LONDON (AP) -- Workers at beleaguered British auto maker Jaguar Land Rover have voted for a pay freeze and a reduced work week in order to save jobs, their unions said Thursday.
The proposals were backed by 70 percent of the nearly 9,000 workers in the carmaker's British operations who voted, Unite and the GMB union, which represent the workers, said in a joint statement.
"The choice for our members was clear -- further mass redundancies or what is undoubtedly some short-term pain in order to secure the future for our members and their families," the statement said. "Only the latter could have been in the best interests of our members."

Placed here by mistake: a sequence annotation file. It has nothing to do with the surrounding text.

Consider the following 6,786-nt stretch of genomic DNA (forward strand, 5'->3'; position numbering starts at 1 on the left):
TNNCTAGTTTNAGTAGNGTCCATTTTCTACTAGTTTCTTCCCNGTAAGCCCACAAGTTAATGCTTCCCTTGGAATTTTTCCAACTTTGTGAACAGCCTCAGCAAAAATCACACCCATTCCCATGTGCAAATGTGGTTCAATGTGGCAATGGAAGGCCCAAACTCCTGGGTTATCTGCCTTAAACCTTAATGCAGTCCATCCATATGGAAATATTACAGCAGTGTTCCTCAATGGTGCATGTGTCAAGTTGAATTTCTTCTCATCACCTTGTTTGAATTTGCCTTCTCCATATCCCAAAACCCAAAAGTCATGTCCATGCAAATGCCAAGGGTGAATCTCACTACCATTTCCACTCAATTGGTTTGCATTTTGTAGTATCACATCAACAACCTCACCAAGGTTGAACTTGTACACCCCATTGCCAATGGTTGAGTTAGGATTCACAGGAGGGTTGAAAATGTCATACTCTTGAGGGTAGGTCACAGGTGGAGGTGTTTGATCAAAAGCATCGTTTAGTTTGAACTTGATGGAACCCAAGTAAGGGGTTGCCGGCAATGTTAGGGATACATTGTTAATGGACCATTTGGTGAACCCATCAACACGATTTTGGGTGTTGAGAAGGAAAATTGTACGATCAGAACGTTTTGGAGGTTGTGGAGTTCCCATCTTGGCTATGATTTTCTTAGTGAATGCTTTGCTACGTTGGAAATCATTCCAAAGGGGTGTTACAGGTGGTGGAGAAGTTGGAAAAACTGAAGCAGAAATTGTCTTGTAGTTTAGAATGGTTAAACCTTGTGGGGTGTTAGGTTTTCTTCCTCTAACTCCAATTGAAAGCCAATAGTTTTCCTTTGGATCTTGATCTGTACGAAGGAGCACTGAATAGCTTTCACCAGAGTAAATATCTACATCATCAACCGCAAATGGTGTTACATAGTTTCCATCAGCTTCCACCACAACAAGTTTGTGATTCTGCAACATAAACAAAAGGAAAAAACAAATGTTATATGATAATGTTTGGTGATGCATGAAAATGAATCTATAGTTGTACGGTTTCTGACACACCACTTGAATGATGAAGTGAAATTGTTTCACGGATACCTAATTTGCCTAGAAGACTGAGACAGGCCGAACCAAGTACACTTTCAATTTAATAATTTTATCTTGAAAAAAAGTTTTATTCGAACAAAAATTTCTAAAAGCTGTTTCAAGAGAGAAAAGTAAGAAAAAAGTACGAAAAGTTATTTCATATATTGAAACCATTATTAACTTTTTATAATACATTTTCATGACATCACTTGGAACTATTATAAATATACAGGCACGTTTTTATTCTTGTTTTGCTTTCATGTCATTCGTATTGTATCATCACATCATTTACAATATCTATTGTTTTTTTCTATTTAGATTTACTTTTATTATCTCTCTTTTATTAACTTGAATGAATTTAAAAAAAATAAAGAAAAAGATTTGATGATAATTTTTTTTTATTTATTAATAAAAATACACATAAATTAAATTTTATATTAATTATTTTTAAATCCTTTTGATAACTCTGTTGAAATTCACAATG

Under the agreement, which goes into immediate effect, pay will be frozen until 2010 and there will be a four-day work week at the plants and the cancellation of bonuses for about 2,400 salaried employees.
Jaguar Land Rover, which was bought by Tata Motors Ltd. in June 2007 from Ford Motor Co. for $2.3 billion, has already laid off 450 people this year.
"This is an important step for us as a standalone business," Chief Executive David Smith said. "It also confirms our determination as a team to steer Jaguar Land Rover through these extraordinary and challenging times, so that our business is ready to take advantage when the downturn finally ends."
In January, government figures revealed that new car production fell by 58 percent from the year before; BMW, Nissan, Aston Martin, Honda, Ford, Bentley and Toyota have all announced job cuts. Britain's auto industry employs about 850,000 people, as well as hundreds of supply companies.